Tag Archives: The Sound of Gravel

Book Review – The Sound of Gravel by Ruth Wariner

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During the last year, I have gotten involved with helping authors launch their books onto the market. It’s a lot of fun to get chapters and even whole books to sample, and the best part is the wonderful people I have met through this work. One of these women, Anna, has an incredible life story, and I was honored to hear her tell her tale at a retreat this fall.

Anna grew up in a violent polygamist cult. Her father and uncle were leaders of the group, and she grew up surrounded by her mother’s sister-wives and over 50 siblings. Anna escaped the cult as a teenager, and for years she has been healing and telling her dramatic tale. She’s writing a book about her experience, and hopefully I’ll be helping to launch that one very soon!

Through her research, Anna discovered a cousin who grew up in the same compound and who also escaped and wrote her story. That book, The Sound of Gravel by Ruth Wariner, was due to come out soon, so Anna put us to work helping Ruth launch her book. Bloggers in the group were offered first dibs on the advanced copies of the book, but I hesitated. My blog, as you know, is specifically geared toward the cause of global hunger. But Anna shared with me that hunger is actually a big part of their story. So I ordered a copy, waited impatiently for the release day, and devoured it in two days (and it only took that long because I had to work!).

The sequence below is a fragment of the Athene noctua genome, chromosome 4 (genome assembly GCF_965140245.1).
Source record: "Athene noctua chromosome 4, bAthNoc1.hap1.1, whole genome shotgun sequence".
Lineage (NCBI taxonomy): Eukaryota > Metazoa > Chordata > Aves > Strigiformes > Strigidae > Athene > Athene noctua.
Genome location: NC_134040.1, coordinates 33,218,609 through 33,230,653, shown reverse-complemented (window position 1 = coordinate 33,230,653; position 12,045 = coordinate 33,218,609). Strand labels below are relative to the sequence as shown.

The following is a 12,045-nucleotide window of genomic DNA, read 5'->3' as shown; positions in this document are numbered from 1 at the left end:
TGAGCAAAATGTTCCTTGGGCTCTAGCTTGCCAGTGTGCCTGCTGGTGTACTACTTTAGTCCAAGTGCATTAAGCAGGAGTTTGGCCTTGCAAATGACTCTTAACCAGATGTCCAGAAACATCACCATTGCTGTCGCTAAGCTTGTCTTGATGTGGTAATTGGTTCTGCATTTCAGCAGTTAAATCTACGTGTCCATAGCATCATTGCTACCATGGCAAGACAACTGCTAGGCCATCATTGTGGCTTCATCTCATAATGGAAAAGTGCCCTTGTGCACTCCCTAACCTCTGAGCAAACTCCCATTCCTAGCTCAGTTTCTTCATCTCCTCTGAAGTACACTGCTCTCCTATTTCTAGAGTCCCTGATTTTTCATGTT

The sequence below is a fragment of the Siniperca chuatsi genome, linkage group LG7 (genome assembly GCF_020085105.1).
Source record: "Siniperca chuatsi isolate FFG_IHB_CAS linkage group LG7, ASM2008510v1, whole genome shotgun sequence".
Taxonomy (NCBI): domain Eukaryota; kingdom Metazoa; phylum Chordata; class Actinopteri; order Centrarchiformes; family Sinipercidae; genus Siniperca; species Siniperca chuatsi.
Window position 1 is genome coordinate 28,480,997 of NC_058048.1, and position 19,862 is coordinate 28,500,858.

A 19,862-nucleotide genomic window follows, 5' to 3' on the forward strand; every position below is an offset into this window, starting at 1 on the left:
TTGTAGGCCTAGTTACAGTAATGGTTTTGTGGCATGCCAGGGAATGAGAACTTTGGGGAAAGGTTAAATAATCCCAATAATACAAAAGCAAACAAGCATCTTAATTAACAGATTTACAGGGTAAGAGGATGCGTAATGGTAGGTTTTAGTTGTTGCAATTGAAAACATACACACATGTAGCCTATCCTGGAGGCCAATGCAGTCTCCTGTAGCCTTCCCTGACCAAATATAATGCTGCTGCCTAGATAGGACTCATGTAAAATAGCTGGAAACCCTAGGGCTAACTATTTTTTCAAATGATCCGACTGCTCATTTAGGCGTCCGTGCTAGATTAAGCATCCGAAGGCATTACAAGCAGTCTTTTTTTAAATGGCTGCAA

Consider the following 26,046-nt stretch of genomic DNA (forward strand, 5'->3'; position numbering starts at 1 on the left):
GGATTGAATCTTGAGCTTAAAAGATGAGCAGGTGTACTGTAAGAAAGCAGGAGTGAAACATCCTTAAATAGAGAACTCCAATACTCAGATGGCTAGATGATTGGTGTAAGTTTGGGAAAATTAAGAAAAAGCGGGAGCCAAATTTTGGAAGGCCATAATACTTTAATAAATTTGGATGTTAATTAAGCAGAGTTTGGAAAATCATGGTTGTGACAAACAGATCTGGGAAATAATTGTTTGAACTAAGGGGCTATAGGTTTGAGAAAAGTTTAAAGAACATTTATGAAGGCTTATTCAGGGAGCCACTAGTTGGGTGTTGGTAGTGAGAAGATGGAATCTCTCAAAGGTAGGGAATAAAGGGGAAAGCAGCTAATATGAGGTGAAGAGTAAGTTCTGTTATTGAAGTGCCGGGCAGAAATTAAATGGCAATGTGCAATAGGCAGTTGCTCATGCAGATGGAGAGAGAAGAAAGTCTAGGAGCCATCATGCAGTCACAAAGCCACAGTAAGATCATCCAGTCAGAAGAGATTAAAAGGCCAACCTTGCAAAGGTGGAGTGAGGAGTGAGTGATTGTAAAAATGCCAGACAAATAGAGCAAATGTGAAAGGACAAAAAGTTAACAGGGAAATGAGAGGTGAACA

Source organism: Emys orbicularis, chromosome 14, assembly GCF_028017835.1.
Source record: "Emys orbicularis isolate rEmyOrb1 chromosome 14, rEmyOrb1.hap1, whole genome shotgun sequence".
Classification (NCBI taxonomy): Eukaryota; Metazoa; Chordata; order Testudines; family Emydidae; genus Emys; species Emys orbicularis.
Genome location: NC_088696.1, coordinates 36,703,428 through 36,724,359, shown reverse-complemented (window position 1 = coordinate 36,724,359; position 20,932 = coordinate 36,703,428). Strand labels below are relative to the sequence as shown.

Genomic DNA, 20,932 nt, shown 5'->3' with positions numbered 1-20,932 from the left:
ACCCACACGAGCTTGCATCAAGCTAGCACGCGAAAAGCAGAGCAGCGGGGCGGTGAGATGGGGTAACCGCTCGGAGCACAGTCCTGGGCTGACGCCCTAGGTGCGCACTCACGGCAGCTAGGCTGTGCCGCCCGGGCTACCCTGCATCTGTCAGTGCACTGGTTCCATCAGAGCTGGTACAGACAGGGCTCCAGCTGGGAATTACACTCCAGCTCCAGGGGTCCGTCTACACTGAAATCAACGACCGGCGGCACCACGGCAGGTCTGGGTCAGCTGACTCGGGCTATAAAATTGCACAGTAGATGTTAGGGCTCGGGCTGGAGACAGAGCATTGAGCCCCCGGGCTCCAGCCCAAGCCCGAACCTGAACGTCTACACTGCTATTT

Ruth’s memoir is beautifully written. She paints a vivid picture of her life growing up in a little shack in a cult compound in Mexico. She faced a lot of uncertainty, years of abuse, and devastating losses, yet she looks back and remembers the good times as well as the bad. As evidenced by the powerful title, The Sound of Gravel is rich with sensory language. Ruth’s love for her siblings and her mother radiate off every page.

And Anna was right, hunger is a very present character in Ruth’s story. Several of her siblings suffered mental disabilities probably linked to the malnutrition they faced as babies and young children. Ruth relates the shame she felt using food stamps to buy groceries for her siblings, and the challenges she faced as a child caring for her younger siblings and trying to make them something filling to eat. There are a lot of rice and beans dinners in Ruth’s story, and vivid memories of cornbread and cakes whose rarity made their appearance memorable.

Ruth’s story reminds us that although poverty can be caused by bad choices, it is often the innocent children who suffer the most. Adults can handle periods of scant provisions, but the physical and emotional damage done to a growing child can last a lifetime. If you want to read a beautiful story of one girl’s struggles and overcoming, I highly recommend this book. It reads like a novel while exposing great truths about polygamy, poverty, and the triumph of the human spirit.